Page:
So the other day I published Part One of the list of 18 life lessons that I have learned from 18 months of travel.
Before writing Part Two, I relived the memory of the most challenging thing we did – at least I think it was – which was to climb up Mt Trois Pitons on the Caribbean island of Dominica.
It started off fine, with a loping climb up easy stairs hewn into the steep sides of the jungle covered mountain. Then we reached the point of no return. We were faced with a near vertical rock face and the only way to continue was to pull ourselves up using a rope strung to a tree.
We worked up the courage and did it, slowly and carefully, and when we reached the top we carried on, thinking the worst was behind us. Then an hour or so of stair climbing later we reached the second sheer rock wall, this time double the height and the rope looked three times as old. We didn’t want to turn back, we’d come so far. So we climbed again and conquered the heights.
Surely that was the last one? Not a chance. To reach the summit of the mountain we had to climb through the slippery roots of a tree – I’m not kidding – which the mountain path actually passed through. One false move and we would have tumbled down to the bottom like rag dolls. We debated long and hard. It was too dangerous. What if we fell? Then again, we had climbed two tough rock walls. We could do this.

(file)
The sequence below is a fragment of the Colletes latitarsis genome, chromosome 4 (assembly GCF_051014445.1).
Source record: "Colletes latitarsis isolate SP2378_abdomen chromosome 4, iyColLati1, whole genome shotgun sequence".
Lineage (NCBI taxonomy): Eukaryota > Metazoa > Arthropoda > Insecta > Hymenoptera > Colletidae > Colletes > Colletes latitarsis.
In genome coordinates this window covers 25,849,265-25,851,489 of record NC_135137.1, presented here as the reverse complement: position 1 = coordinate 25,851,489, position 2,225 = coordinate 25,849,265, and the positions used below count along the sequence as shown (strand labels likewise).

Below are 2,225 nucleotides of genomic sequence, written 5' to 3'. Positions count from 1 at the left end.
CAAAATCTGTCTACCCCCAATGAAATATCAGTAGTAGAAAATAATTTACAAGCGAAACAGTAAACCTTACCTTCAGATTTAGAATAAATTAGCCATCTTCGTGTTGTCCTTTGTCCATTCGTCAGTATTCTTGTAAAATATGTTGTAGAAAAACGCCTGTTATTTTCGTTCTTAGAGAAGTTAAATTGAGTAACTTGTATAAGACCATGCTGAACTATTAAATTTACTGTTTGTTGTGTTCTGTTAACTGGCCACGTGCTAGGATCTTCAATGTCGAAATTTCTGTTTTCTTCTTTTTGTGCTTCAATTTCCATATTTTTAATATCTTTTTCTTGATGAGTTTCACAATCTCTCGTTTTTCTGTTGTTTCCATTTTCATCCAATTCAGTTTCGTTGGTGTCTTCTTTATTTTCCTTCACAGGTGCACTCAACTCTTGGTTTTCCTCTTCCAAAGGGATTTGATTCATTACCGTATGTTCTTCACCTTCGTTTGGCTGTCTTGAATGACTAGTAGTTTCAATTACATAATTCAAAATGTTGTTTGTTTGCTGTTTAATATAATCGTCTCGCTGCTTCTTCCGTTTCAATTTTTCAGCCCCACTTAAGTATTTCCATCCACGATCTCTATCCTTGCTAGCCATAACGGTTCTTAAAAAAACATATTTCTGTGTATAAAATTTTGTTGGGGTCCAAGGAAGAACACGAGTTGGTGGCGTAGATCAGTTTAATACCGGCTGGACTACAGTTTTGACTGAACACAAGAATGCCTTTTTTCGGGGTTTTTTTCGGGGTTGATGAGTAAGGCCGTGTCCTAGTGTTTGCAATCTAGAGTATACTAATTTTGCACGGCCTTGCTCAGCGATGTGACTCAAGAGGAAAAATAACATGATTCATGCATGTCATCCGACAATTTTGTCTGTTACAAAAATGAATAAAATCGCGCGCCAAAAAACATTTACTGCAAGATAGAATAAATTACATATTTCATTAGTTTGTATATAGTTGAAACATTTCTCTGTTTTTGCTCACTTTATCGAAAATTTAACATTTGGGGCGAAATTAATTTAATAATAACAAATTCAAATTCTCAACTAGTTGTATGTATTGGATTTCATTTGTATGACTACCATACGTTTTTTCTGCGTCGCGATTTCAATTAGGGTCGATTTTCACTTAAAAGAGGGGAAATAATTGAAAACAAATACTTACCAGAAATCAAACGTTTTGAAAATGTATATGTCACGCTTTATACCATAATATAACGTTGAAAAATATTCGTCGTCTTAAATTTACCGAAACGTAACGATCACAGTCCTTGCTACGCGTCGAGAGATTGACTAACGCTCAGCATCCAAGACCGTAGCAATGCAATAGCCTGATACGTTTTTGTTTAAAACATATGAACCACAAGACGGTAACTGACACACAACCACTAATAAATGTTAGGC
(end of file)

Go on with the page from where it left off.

Carmen went first, and somehow she found a way. Seeing her do it made me want to follow, and I don’t remember how I got through but I did. We strolled to the top, sat on a patch of grass and watched the clouds float past below us.
Then I remembered we had to get down, the same way we had come up.
In a lot of ways that climb is a metaphor for the whole of our journey. Lots of challenges and setbacks on a steep path and we’ve had to dig deep to get past them; but the view from the top was worth it, as well as the aches and pains when we got back down again.
So with that in mind, here’s the rest of the road wisdom I’ve managed to gleam.
18 life lessons I’ve learnt travelling for 18 months (Part II)
10. I prefer my mind to shine rather than collect possessions
I love the globetrotting Aussie comedian Barry Humphries, the man behind Dame Edna Everidge and Sir Les Patterson. He once told the BBC’s radio programme Desert Island Discs that the only thing that kept him grounded was his book collection, reputed to be among the largest in the world. He said it was like an anchor that kept him from spinning off the earth.
That really resonated with me, especially when it came time to pack up our flat in London and ship all of my stuff home to Australia. What should I keep? The place was filled to the brim with all of the junk and temporary use purchases that we made and then later wondered why we’d kept them.
In the end, I ditched everything except for my books. They are now at my parents place sitting beside all of my other books, and one day I’ll put them all together in a big library just for me. But that’s for much later.
Right now, I have a backpack with basic clothes, a medicine kit, laptop and chargers and some cameras. That’s it. And I don’t need, or even want, anything else. Travel has taught me to look at most things as tools that enable my experience, not as possessions to have and display.